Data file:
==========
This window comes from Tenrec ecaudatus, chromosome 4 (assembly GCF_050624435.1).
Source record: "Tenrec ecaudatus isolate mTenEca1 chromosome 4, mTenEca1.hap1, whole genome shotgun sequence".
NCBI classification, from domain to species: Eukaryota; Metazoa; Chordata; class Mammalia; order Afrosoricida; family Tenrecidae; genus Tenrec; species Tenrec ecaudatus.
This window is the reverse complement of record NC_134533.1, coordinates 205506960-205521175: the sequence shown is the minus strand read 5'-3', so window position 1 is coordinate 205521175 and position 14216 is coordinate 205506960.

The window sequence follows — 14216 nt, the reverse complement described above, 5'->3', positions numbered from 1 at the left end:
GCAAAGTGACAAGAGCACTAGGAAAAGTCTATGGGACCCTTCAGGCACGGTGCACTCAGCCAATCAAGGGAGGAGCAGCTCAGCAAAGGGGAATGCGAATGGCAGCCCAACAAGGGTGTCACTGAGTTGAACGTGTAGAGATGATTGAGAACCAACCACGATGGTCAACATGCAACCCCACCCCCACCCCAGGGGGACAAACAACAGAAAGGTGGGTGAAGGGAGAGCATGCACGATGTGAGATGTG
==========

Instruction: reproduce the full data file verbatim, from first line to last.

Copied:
This window comes from Tenrec ecaudatus, chromosome 4 (assembly GCF_050624435.1).
Source record: "Tenrec ecaudatus isolate mTenEca1 chromosome 4, mTenEca1.hap1, whole genome shotgun sequence".
NCBI classification, from domain to species: Eukaryota; Metazoa; Chordata; class Mammalia; order Afrosoricida; family Tenrecidae; genus Tenrec; species Tenrec ecaudatus.
This window is the reverse complement of record NC_134533.1, coordinates 205506960-205521175: the sequence shown is the minus strand read 5'-3', so window position 1 is coordinate 205521175 and position 14216 is coordinate 205506960.

The window sequence follows — 14216 nt, the reverse complement described above, 5'->3', positions numbered from 1 at the left end:
GCAAAGTGACAAGAGCACTAGGAAAAGTCTATGGGACCCTTCAGGCACGGTGCACTCAGCCAATCAAGGGAGGAGCAGCTCAGCAAAGGGGAATGCGAATGGCAGCCCAACAAGGGTGTCACTGAGTTGAACGTGTAGAGATGATTGAGAACCAACCACGATGGTCAACATGCAACCCCACCCCCACCCCAGGGGGACAAACAACAGAAAGGTGGGTGAAGGGAGAGCATGCACGATGTGAGATGTG